Something like “The Encore Career Handbook” or  “The upside of aging”.  Don’t just let them sit there…dig into the exercises and write some things down.  Slowly, a picture will start to come into focus. Hopefully.   

4 years is a long time to figure something out.  I suggest you don’t wait that long.





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  1. I retired exactly when you did, Jan 2016, but since my wife had been a stay at home mom and hadn’t worked outside the home in many years we had full time flexibility. So it’s been no stress and lots of fun. I can see your situation is much more problematic, personally I would not like it. I’d probably have kept working full time until my wife retired in a case like that. But that’s just me. Your solution is likely different, and better, once you figure it out.

  2. Appreciate the book recommendations! My husband wants to cut down to part time in 5 years when he’s 62. I hope to re enter the working world sometime between now and then. I’m nearing 50 but am a stay at home mom to our wild child ADHD ASD 8 year old. We can trade off and he can be home and I’ll be working. I hope our net worth hits 1 million by then.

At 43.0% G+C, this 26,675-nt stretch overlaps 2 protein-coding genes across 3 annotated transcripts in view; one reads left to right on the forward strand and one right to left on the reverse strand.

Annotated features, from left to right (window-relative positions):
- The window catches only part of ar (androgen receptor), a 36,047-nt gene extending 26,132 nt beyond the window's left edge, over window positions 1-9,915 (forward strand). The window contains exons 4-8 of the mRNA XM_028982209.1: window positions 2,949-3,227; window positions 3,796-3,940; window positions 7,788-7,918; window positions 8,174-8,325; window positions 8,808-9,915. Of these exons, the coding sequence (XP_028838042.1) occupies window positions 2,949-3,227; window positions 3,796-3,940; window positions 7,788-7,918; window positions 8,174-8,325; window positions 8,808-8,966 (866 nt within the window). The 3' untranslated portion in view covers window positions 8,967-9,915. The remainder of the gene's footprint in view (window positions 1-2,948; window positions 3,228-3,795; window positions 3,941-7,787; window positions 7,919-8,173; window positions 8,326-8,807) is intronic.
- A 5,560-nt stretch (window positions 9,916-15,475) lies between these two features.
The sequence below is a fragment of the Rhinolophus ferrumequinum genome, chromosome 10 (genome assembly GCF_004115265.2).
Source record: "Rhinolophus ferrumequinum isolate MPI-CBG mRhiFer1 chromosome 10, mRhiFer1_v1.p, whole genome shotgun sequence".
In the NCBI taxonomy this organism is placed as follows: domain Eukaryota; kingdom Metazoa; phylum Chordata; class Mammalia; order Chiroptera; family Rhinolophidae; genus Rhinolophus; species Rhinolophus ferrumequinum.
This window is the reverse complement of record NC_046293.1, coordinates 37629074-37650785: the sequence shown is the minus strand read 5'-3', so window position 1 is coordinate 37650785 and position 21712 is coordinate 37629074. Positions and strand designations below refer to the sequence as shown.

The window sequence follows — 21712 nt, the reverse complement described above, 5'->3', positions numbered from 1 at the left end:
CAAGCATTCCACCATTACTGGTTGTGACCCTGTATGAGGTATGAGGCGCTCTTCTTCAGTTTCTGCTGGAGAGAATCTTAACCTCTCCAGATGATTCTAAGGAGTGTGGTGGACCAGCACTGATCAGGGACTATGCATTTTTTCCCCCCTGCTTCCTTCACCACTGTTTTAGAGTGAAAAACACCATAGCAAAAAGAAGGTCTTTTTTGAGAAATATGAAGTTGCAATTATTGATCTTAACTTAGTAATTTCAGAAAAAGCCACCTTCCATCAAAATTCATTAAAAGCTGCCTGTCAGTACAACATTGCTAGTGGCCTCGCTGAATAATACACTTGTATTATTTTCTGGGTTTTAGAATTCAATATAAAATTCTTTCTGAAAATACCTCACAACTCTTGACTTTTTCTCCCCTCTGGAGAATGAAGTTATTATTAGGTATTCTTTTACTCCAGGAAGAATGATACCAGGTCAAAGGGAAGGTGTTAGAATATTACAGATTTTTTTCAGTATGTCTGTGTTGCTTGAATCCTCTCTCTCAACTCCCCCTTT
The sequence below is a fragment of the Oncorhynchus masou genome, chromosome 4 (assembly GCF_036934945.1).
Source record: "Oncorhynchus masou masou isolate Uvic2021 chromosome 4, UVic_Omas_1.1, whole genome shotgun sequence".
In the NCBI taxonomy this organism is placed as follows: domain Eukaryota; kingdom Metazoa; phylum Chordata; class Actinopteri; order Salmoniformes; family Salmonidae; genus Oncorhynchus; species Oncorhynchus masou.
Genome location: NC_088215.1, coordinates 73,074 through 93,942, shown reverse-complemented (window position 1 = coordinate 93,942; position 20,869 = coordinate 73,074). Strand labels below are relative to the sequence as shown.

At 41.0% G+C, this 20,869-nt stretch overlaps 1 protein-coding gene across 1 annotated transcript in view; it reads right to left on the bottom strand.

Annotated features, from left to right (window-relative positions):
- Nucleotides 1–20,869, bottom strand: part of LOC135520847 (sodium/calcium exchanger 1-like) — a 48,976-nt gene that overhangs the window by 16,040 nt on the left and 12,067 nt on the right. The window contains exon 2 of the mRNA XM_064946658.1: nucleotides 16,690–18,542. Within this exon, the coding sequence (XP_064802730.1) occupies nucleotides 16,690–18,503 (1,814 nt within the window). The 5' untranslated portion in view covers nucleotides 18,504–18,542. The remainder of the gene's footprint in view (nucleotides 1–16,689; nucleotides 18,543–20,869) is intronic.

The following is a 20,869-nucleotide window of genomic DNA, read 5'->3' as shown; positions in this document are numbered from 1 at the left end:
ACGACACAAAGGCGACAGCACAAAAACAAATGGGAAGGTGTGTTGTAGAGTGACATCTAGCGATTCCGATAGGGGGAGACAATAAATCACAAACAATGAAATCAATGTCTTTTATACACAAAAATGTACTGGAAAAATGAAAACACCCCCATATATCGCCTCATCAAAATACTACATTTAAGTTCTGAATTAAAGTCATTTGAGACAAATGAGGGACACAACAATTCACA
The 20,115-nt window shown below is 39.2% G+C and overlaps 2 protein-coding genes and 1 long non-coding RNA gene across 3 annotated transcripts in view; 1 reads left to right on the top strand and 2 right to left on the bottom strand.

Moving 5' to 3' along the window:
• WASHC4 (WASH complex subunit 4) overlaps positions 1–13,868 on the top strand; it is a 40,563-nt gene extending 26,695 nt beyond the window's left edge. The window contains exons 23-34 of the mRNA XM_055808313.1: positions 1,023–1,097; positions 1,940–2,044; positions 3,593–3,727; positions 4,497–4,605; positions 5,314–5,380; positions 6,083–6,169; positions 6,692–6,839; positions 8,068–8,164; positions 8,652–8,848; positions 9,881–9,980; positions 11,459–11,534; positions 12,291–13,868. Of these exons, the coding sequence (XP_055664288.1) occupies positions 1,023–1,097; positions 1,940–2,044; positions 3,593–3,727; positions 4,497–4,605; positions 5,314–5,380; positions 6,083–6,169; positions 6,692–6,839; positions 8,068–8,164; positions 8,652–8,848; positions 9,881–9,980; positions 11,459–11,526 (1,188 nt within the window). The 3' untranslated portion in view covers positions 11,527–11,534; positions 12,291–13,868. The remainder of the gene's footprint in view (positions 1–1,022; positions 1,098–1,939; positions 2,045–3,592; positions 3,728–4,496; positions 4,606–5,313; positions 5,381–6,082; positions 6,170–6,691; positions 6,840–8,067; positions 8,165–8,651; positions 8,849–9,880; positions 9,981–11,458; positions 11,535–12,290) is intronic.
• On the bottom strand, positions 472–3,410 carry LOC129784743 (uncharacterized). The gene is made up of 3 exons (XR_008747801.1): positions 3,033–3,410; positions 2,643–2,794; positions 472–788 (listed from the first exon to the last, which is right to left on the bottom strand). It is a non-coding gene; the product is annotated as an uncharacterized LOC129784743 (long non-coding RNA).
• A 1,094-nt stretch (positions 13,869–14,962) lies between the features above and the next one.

1. Hi Melissa and thanks for the comment! It seems like a lot of people are in this type of situation these days. The ONLY reason that we’re not is because we didn’t have kids. I honestly think I will return to some type of work, and I hope full time for 3 to 5 years. I feel rejuvenated from my time off. I hope you find something that you like!

  3. You’ve hit on a lot of the fears I have of pulling the RE trigger. My DH stopped working this March and though he adamantly denies this, I feel like he’s “waiting” for me to join him. He’s even starting to search for what’s next. OMY syndrome is real and I’m terrified of giving up that paycheck. I’ll check out those books you recommended and maybe it will help me finally pull the trigger.